Health chiefs across Hertfordshire aim to cut face-to-face hospital appointments by a third

The aim is included in reports submitted to a meeting of clinical commissioning groups

By Deborah Price, Local Democracy Reporting Service
Wednesday, 2nd February 2022, 12:25 pm
Updated Wednesday, 2nd February 2022, 12:28 pm

Health chiefs across Hertfordshire and West Essex are aiming to reduce the number of face-to-face out-patient appointments by a third within two years.

The aim is included in reports submitted to a meeting of clinical commissioning groups (CCGs) from across the region on Thursday, January 27.

It points to a strategy that will increase the ‘volume’ of patients on ‘patient initiated follow up’ – where patients arrange their own appointments when needed, rather than being offered routine follow-ups.

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And it aims to deliver one in four out-patient appointments – that’s 25 per cent – remotely.

It says it aims to increase efficiencies in out-patient services – and to agree clear principles “that enable the OP services and individual specialities to develop and deliver the required changes”.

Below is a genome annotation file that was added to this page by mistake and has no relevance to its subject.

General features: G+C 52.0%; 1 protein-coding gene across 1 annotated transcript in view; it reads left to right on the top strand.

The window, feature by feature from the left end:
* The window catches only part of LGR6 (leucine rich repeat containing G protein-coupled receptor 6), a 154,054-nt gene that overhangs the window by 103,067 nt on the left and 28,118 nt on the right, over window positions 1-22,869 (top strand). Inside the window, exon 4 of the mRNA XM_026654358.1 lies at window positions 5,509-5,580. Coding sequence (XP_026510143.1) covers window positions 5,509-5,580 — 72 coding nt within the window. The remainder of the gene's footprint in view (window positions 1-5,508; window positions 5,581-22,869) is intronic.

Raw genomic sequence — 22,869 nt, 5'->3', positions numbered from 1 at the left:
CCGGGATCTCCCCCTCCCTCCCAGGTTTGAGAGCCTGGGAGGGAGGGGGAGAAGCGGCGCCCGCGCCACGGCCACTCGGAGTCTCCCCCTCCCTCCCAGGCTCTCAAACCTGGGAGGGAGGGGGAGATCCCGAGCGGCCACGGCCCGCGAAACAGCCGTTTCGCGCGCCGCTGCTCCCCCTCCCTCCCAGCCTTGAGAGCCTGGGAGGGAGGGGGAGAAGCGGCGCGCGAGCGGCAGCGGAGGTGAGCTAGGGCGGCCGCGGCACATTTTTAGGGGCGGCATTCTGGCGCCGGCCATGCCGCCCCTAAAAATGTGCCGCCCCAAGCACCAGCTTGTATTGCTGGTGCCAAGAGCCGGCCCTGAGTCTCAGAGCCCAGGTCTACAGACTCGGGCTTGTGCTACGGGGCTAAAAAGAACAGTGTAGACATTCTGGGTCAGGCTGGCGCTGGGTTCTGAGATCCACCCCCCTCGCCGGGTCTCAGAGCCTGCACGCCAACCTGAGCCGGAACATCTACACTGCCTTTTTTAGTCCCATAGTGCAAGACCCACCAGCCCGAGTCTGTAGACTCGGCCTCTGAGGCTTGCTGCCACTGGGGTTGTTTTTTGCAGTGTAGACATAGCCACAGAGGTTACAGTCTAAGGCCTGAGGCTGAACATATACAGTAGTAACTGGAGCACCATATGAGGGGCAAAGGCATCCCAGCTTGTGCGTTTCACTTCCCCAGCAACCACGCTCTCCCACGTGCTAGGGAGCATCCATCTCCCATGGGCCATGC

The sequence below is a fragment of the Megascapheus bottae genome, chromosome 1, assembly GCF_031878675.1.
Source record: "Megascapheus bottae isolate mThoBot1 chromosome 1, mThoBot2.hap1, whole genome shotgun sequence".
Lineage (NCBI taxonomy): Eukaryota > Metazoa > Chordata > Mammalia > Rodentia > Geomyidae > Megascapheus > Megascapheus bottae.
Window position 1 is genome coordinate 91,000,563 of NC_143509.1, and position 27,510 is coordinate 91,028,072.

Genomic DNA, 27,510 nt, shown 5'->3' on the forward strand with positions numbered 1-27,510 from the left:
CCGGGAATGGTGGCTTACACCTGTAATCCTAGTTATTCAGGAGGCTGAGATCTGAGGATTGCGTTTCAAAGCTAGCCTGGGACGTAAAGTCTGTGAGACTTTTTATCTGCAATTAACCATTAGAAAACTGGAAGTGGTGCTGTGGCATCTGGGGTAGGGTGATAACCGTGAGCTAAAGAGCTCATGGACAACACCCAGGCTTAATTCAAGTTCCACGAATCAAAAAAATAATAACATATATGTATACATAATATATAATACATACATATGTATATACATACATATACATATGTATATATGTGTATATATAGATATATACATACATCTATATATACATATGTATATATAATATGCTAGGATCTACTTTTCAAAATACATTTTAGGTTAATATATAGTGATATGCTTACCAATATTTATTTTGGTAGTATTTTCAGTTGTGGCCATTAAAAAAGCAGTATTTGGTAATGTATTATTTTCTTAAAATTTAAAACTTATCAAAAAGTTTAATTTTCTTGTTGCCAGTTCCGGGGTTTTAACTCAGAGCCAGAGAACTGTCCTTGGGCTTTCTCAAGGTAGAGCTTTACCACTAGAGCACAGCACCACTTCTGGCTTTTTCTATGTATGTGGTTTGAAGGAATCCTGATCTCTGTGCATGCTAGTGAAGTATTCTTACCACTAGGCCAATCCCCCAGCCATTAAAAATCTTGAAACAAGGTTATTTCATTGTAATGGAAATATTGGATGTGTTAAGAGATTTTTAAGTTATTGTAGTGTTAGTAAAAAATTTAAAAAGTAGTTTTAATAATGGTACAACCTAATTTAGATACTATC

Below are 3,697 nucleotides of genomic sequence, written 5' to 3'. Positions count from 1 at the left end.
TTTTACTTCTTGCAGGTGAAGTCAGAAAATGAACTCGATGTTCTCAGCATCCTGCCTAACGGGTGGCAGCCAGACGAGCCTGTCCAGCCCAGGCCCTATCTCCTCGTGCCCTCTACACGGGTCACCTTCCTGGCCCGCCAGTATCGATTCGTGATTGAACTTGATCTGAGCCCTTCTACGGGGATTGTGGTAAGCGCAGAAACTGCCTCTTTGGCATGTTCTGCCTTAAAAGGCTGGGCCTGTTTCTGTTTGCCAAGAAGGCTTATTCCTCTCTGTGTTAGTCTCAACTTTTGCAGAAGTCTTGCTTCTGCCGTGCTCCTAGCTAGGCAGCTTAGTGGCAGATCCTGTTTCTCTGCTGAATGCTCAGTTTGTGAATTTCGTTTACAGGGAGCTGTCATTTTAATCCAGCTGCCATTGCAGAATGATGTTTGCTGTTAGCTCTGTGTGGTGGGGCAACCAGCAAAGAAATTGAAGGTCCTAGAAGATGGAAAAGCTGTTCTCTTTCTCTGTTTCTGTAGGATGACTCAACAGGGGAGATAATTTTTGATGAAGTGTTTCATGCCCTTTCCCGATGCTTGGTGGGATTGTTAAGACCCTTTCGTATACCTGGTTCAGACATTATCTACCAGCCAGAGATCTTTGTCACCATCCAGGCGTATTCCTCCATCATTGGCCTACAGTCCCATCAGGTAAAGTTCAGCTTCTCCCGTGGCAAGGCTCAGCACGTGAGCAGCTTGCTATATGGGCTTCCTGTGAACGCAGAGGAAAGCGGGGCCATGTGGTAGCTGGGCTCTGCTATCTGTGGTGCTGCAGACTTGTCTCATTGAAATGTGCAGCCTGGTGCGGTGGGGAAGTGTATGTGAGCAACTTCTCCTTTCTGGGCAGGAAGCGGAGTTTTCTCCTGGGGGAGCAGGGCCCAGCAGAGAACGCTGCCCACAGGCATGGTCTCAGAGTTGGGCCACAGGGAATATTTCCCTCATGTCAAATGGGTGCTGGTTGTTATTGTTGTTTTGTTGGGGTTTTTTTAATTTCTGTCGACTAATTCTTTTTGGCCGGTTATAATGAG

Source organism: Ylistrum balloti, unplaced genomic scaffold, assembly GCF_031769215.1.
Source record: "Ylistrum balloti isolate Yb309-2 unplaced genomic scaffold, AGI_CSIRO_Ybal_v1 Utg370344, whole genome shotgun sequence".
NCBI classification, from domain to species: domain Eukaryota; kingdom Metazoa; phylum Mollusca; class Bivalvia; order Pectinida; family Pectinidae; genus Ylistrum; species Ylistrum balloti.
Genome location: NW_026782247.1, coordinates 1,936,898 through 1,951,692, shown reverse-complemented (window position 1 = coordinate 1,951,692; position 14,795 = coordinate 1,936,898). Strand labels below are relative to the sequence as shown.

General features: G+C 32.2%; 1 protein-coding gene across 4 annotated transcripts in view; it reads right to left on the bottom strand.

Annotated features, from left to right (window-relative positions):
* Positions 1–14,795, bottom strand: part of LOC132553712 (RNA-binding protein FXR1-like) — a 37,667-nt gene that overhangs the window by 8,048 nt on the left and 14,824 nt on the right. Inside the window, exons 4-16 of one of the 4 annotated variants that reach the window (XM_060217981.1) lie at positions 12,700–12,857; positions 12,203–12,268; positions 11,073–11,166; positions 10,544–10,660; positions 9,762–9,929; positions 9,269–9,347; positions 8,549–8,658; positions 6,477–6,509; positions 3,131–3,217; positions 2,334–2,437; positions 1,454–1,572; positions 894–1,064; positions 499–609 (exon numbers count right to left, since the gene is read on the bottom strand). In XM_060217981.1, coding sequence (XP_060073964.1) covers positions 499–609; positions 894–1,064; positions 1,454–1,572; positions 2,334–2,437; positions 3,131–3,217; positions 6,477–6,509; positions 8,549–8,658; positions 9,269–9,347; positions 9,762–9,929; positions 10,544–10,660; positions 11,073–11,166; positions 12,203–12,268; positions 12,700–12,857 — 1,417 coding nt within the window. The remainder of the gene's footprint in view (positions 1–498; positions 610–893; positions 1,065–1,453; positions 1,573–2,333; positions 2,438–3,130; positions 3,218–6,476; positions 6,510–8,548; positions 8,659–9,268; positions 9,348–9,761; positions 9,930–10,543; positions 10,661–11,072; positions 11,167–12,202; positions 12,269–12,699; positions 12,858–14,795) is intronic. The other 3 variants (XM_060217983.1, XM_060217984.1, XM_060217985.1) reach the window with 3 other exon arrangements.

Local health chiefs suggest that the approach will make it easier for patients to access face-to-face appointments when they need them – taking away the need to visit the clinic when they don’t.

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Following the joint meeting , Beverley Flowers, Deputy CEO for Herts Valleys, West Essex and East & North Hertfordshire CCGs, told the Local Democracy Reporting Service: “We are working with patients and clinicians to help put patients in control of the way they access outpatient follow-up care.

“For some people with a long-term condition, this could mean that they can reduce the time they spend attending routine hospital appointments at set times, with easier access to face-to-face specialist input when it’s needed instead – when they have a flare-up of symptoms for example.

“We know that for patients whose condition is stable, it is not always helpful to attend regular outpatient appointments.

“Sometimes these appointments do not result in any change to treatment plans, but they do require people to spend time and energy putting arrangements in place to attend their appointment.”

She also pointed to the use of online appointments as an alternative to face-to-face.

And she said: “The increasing use of digital technology also means that some consultations can take place online, when that’s right for a patient and their needs.”